What is Business Continuity Management (BCM)?

Business Continuity

Business Continuity (BC) is a holistic management process that identifies potential threats to an organisation and the impacts to business operations those threats, if realised, might cause.

It provides a framework for building organisational resilience with the capability of an effective response that safeguards the interests of its key stakeholders, reputation, brand and value creating activities.

So, that is the BC professional definition but what does that mean to us here at EEAST?

Essentially, Business Continuity and the plans developed from the BCM process is designed to enable us to continue to provide a safe and responsive service to our patients in the event of any disruption to the organisation.

For example, when we see an increase in demand, we use our Surge Management Plan to ensure that we can still provide a service to our most critical patients; this is one type of business continuity plan.

Back in May a short survey was done to ascertain what staff and managers knew about BCM in EEAST, here are the results.

  • 88%, of those surveyed, had heard of business continuity but only 76% knew what it is.
  • When asked what business continuity relates to, 82% said it was the plan to help core services run following any threat to the ability of an organisation to do so, while 8% did not know what it relates to.
  • While 84% felt we all have a responsibility to be aware of BC plans and keep them up to date, 39% felt it was someone elses problem and they didn’t think about it often.
  • When asked what BC means to the organisation, 90% said it’s the way the organisation plans to continue delivery of its services during a disruption, while 10% felt it was only for managers to worry about and a tick box exercise.
  • When asked who is responsible for BC here at EEAST, 76% said everyone while 24% said the executive team and managers.
  • When asked where staff would find their department’s Business Continuity plan, the highest answer was ‘unknown’.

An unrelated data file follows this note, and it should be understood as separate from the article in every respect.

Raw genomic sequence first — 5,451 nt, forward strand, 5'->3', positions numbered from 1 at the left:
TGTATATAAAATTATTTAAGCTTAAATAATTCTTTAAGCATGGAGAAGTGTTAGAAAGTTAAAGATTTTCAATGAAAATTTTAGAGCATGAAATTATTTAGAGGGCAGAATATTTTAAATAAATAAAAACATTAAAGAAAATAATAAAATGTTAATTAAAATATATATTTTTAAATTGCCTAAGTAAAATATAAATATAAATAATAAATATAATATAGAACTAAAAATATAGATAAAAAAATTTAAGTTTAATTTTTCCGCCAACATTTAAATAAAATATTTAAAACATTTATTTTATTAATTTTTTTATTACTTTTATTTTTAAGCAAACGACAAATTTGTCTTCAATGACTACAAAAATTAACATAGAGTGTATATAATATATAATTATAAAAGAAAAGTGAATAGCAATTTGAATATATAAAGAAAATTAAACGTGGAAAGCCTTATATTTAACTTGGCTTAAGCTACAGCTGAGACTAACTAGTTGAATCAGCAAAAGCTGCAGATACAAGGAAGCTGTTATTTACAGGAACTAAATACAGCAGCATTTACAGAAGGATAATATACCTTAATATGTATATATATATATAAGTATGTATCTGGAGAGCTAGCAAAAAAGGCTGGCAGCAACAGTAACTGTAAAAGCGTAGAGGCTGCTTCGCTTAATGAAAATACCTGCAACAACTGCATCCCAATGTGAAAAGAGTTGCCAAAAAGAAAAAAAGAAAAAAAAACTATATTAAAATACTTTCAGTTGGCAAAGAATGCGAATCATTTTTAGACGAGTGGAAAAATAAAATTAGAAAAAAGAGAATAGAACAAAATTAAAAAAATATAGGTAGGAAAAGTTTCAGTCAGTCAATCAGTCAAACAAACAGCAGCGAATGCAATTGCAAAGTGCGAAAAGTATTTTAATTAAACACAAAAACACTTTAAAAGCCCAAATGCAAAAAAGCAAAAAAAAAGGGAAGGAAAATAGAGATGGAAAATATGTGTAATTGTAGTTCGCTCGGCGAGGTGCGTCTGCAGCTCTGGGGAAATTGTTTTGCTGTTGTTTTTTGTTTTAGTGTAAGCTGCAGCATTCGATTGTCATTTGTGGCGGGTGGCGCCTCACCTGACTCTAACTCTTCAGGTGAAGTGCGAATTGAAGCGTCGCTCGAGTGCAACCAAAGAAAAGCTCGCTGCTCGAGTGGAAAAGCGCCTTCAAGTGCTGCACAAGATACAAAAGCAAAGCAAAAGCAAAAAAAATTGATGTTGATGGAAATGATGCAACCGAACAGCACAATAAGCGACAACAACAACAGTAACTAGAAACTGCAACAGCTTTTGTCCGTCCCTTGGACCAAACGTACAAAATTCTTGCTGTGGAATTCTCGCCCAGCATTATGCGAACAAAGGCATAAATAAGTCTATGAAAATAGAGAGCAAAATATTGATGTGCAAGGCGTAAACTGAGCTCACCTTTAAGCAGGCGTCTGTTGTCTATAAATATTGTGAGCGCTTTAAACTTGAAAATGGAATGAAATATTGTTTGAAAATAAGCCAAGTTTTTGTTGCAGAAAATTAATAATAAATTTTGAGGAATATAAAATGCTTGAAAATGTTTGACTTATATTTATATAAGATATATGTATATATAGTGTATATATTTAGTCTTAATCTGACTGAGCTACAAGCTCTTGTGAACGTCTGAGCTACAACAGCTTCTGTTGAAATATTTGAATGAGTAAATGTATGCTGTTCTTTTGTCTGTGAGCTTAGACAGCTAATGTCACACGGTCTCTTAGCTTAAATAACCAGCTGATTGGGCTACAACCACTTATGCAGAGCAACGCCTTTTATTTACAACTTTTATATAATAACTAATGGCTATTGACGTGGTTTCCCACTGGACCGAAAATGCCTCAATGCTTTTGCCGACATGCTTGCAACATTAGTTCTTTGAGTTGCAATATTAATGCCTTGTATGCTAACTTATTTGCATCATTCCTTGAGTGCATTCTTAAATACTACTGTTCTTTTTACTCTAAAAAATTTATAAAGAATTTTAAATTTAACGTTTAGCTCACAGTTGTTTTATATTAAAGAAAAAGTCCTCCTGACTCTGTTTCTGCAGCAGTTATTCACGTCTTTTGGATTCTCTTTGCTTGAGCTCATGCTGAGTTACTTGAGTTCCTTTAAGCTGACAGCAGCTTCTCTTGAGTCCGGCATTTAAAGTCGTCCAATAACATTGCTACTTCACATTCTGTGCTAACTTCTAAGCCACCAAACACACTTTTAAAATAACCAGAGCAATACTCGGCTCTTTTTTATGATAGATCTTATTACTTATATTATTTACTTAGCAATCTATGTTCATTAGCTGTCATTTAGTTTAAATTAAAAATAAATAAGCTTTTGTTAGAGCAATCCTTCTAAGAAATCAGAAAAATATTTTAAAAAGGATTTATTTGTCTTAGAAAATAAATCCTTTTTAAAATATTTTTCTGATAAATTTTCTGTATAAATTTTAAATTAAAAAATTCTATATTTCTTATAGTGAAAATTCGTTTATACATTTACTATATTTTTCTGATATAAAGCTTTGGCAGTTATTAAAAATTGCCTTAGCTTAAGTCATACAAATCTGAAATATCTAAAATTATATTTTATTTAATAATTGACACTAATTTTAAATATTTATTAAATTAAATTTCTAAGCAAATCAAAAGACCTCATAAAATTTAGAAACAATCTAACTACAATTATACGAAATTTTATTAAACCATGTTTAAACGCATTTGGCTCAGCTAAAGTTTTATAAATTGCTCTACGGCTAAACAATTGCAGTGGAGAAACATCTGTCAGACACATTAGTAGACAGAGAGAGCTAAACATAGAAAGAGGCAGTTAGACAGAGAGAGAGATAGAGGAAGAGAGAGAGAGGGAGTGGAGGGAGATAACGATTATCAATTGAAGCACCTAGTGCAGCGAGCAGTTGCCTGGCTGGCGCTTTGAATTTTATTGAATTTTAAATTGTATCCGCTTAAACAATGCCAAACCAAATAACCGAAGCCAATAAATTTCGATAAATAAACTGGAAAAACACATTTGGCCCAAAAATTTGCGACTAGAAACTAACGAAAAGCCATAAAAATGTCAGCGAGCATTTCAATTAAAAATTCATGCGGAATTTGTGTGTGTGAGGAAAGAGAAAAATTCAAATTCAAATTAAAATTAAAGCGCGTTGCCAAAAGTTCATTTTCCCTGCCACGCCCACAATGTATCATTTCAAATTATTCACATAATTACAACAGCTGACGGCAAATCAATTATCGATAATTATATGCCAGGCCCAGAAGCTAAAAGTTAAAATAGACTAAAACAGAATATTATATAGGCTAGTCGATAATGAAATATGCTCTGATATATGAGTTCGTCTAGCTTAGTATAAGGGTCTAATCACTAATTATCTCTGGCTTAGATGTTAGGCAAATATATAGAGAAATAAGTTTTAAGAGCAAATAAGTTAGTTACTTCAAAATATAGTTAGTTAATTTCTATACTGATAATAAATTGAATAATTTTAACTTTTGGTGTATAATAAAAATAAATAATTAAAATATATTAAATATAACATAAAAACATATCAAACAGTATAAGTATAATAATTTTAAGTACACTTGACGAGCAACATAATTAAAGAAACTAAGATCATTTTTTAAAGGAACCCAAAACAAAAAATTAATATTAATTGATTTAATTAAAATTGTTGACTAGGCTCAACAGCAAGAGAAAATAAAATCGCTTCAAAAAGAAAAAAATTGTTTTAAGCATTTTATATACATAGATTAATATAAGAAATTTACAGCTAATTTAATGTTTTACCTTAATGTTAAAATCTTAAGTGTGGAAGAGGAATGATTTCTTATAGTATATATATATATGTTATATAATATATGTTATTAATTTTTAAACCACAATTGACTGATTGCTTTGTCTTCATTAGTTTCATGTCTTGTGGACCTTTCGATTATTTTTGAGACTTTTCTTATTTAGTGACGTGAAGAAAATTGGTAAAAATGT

Over the coming months it is the intention of the BC Manager to raise awareness of what BCM is, why we have it, where plans can be found, who’s responsible for BC within the Trust (quick hint, it is not just Managers and the Executive team) and how all this affects you as individuals.

So, what types of threats should we at EEAST be considering and preparing for? Remember the Beast from the East?

Did you know that 50cms of snow fell on high ground between 22nd February and the 5th March 2018? Some rural areas experienced lows of -12 degrees celcius. When you look at it from a weather perspective it does not seem to be that extreme, especially if you are tucked up at home with power to have your radiators turned up, plenty of hot water and no urgent need to venture out into the snow and the cold.

However; what if you had a power cut and couldn’t heat the house, what if your pipes froze because of having no heat and what if you had to go out in your car on icy, snow covered roads which had not been gritted. What if you had to go to work but your children were unable to go to school because the teachers couldn’t get in, what if your elderly relative was taken ill and had to wait for a long time for an ambulance because the Ambulance Service hadn’t got suitable Business Continuity Plans in place to ensure they could still reach their patients.

During the Beast from the East, thousands of schools and shops were forced to close for several days, road accidents and closures led to congestion and some drivers remained waiting for over 12 hours before being able to move. The AA estimated there were over 8000 collisions, including major incidents on the A1 in Northumberland. Some rural towns and villages were cut off for days and unable to access food.

Here at EEAST we saw a large volume of calls and responded to a large number of patients. We enacted several plans and continued to deliver our core services to our patients.

If you are interested to learn more about BCM, please watch out for further articles or contact our BC Manager at eeast.bc@eastamb.nhs.uk

Published 12th September 2019

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